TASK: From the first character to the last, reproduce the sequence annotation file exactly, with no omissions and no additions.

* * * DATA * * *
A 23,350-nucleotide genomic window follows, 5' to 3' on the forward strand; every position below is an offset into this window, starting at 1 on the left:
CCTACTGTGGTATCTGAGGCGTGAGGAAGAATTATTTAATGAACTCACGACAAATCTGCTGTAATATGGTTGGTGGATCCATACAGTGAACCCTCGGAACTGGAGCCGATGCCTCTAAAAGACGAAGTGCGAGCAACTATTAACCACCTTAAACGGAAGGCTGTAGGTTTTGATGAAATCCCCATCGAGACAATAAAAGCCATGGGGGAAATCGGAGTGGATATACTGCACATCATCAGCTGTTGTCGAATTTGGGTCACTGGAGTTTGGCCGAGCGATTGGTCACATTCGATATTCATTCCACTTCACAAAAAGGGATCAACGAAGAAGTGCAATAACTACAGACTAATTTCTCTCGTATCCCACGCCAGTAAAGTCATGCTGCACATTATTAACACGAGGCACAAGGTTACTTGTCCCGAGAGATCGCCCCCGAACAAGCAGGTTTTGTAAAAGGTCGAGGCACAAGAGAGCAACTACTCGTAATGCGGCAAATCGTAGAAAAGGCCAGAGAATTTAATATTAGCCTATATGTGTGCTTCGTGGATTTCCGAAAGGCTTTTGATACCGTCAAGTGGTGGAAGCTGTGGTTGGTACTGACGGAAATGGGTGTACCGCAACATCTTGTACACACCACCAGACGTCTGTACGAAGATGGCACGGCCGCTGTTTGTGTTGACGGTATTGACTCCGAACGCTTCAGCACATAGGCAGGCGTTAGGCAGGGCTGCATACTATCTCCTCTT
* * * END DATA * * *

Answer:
A 23,350-nucleotide genomic window follows, 5' to 3' on the forward strand; every position below is an offset into this window, starting at 1 on the left:
CCTACTGTGGTATCTGAGGCGTGAGGAAGAATTATTTAATGAACTCACGACAAATCTGCTGTAATATGGTTGGTGGATCCATACAGTGAACCCTCGGAACTGGAGCCGATGCCTCTAAAAGACGAAGTGCGAGCAACTATTAACCACCTTAAACGGAAGGCTGTAGGTTTTGATGAAATCCCCATCGAGACAATAAAAGCCATGGGGGAAATCGGAGTGGATATACTGCACATCATCAGCTGTTGTCGAATTTGGGTCACTGGAGTTTGGCCGAGCGATTGGTCACATTCGATATTCATTCCACTTCACAAAAAGGGATCAACGAAGAAGTGCAATAACTACAGACTAATTTCTCTCGTATCCCACGCCAGTAAAGTCATGCTGCACATTATTAACACGAGGCACAAGGTTACTTGTCCCGAGAGATCGCCCCCGAACAAGCAGGTTTTGTAAAAGGTCGAGGCACAAGAGAGCAACTACTCGTAATGCGGCAAATCGTAGAAAAGGCCAGAGAATTTAATATTAGCCTATATGTGTGCTTCGTGGATTTCCGAAAGGCTTTTGATACCGTCAAGTGGTGGAAGCTGTGGTTGGTACTGACGGAAATGGGTGTACCGCAACATCTTGTACACACCACCAGACGTCTGTACGAAGATGGCACGGCCGCTGTTTGTGTTGACGGTATTGACTCCGAACGCTTCAGCACATAGGCAGGCGTTAGGCAGGGCTGCATACTATCTCCTCTT